The Briefly for January 24, 2019 – The “L Train Shutdown Alternative Plans are Here” Edition

The MTA board member challenge, the housing violation and asthma connection, LaGuardia Lake, electric scooters may become viable, Alec Baldwin plead guilty, and more in today’s daily NYC news update.

The Supreme Court is reviewing the city’s gun law that limits residents from transporting their guns from their homes. (NY Times)

Your horror of a Wednesday morning commute was brought to you by a water main break that flooded the tracks in Chelsea and someone on the tracks at Bryant Park. (NY Post)

The MTA Board Member Challenge: Can you name a single member of the MTA’s board? (NY Times)

Here are the possible details of the L Train Unshutdown (editor’s note: we need a better name for this), according to a leaked memo. It’s not pretty. (Streetsblog)

Say hello to the Peanut Butter Dream Waffle, the Leslie Knope-worthy Frankenstein’s Monster from Clinton Hall. Nutella, peanut butter cups, waffles, and peanut butter pie all for $25. (Brokelyn)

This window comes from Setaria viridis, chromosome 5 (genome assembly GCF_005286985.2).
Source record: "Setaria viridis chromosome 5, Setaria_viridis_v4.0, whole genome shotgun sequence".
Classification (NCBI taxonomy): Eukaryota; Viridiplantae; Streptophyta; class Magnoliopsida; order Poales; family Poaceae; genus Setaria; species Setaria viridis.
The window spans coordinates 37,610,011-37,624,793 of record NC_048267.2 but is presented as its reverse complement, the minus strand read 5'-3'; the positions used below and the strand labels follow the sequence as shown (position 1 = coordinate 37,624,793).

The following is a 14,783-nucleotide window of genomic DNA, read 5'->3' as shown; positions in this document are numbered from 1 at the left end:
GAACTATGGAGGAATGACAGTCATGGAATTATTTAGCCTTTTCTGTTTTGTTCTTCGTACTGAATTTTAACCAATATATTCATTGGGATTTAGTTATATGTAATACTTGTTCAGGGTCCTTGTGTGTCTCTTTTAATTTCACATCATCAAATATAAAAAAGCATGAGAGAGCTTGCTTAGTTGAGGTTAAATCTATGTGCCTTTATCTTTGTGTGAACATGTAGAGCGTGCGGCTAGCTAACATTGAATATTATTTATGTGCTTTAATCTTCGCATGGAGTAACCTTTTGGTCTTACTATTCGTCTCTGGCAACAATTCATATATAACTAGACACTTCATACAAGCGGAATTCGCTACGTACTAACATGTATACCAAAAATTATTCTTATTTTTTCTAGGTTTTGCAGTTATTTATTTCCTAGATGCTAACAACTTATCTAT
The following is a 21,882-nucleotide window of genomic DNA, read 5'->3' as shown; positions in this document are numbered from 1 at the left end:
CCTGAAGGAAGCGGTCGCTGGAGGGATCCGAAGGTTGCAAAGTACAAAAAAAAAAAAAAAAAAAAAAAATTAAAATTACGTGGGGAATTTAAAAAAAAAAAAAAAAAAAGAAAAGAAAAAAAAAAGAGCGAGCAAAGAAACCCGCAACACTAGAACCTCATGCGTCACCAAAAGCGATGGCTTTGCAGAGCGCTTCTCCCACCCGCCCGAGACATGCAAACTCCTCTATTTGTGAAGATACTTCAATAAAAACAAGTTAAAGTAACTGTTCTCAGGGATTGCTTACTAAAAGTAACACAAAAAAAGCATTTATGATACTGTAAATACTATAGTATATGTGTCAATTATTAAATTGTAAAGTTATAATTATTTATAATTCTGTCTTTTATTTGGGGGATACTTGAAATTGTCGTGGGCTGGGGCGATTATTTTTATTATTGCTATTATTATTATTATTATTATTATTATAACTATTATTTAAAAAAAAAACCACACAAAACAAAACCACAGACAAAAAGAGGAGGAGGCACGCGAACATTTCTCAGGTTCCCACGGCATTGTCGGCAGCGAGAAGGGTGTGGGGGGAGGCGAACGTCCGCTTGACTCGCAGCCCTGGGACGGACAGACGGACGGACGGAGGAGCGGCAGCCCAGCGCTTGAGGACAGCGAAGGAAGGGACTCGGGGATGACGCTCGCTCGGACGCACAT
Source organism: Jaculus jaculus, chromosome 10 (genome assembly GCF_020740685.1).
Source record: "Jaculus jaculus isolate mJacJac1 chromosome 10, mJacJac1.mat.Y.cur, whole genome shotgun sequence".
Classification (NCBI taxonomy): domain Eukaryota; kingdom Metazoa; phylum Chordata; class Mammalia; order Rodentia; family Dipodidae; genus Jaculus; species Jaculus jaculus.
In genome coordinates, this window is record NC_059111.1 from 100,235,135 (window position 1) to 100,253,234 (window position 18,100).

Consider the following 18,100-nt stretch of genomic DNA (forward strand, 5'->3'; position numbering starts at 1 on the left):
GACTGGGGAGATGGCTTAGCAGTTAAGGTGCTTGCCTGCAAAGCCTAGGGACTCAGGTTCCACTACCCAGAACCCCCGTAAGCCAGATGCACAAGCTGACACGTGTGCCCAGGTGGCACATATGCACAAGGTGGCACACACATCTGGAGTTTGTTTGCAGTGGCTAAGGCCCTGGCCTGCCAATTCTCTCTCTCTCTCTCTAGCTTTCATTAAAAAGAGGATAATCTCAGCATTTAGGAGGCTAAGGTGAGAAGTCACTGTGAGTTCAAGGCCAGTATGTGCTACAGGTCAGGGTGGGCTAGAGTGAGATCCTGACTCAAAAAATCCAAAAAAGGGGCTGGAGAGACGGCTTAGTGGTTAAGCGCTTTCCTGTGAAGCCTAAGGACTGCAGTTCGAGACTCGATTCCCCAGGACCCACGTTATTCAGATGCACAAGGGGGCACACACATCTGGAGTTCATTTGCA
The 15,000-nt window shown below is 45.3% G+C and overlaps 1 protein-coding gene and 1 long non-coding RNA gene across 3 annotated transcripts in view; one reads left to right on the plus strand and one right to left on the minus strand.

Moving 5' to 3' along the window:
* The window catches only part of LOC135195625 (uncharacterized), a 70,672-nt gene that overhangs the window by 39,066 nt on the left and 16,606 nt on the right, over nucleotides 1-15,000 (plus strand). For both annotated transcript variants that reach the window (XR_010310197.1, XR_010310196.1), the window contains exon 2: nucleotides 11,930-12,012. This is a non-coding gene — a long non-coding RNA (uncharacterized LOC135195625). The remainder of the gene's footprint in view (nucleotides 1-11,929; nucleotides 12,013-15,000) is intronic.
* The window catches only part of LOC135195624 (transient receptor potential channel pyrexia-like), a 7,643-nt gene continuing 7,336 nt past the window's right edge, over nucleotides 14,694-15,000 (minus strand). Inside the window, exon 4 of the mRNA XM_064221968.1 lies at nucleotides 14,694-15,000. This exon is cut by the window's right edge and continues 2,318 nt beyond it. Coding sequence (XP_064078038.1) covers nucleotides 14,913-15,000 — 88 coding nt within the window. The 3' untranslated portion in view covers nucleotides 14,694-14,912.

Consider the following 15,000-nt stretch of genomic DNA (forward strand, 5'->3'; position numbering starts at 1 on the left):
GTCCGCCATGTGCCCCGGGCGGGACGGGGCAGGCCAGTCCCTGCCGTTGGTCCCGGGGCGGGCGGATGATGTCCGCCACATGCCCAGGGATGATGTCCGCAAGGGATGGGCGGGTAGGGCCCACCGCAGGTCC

LaGuardia Airport was once likened to “some third world country” by America’s uncle Joe Biden. It didn’t help when a sprinkler head burst in Terminal B, creating an indoor lake for travelers to walk through. (Gothamist)

Photos from inside Ellis Island’s abandoned hospital complex. Spoiler alert: It’s creepy. (Untapped Cities)

7 dinner suggestions for Valentine’s Day under $75. (amNY)

Alec Baldwin pleaded guilty to third-degree attempted assault and second-degree harassment when he punched someone over a parking spot. He’ll complete a short anger management class and pay a $120 fine. (amNY)

Housing violations and high asthma rates have a connection, according to a new analysis. (Curbed)